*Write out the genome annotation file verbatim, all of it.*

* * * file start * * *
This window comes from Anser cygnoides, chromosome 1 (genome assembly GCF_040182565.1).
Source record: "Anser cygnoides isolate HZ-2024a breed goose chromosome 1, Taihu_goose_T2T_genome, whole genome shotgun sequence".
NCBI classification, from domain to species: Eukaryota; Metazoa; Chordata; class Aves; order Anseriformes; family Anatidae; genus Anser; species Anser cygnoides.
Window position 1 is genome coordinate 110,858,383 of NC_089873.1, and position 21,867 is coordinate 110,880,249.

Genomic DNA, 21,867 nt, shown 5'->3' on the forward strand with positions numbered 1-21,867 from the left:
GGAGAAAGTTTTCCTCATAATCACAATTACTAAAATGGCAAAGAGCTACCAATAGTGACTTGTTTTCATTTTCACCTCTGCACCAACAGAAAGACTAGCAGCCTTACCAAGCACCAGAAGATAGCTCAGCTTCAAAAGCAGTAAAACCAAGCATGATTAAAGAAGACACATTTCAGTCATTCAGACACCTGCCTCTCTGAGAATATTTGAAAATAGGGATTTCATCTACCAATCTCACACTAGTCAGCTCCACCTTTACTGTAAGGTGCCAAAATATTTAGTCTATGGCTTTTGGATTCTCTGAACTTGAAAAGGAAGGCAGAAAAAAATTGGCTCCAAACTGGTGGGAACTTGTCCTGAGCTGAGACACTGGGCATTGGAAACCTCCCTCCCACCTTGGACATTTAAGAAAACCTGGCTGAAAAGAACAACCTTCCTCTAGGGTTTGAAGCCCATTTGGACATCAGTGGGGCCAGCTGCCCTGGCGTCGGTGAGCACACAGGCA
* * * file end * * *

This window comes from Anser cygnoides, chromosome 1 (genome assembly GCF_040182565.1).
Source record: "Anser cygnoides isolate HZ-2024a breed goose chromosome 1, Taihu_goose_T2T_genome, whole genome shotgun sequence".
NCBI classification, from domain to species: Eukaryota; Metazoa; Chordata; class Aves; order Anseriformes; family Anatidae; genus Anser; species Anser cygnoides.
Window position 1 is genome coordinate 110,858,383 of NC_089873.1, and position 21,867 is coordinate 110,880,249.

Genomic DNA, 21,867 nt, shown 5'->3' on the forward strand with positions numbered 1-21,867 from the left:
GGAGAAAGTTTTCCTCATAATCACAATTACTAAAATGGCAAAGAGCTACCAATAGTGACTTGTTTTCATTTTCACCTCTGCACCAACAGAAAGACTAGCAGCCTTACCAAGCACCAGAAGATAGCTCAGCTTCAAAAGCAGTAAAACCAAGCATGATTAAAGAAGACACATTTCAGTCATTCAGACACCTGCCTCTCTGAGAATATTTGAAAATAGGGATTTCATCTACCAATCTCACACTAGTCAGCTCCACCTTTACTGTAAGGTGCCAAAATATTTAGTCTATGGCTTTTGGATTCTCTGAACTTGAAAAGGAAGGCAGAAAAAAATTGGCTCCAAACTGGTGGGAACTTGTCCTGAGCTGAGACACTGGGCATTGGAAACCTCCCTCCCACCTTGGACATTTAAGAAAACCTGGCTGAAAAGAACAACCTTCCTCTAGGGTTTGAAGCCCATTTGGACATCAGTGGGGCCAGCTGCCCTGGCGTCGGTGAGCACACAGGCA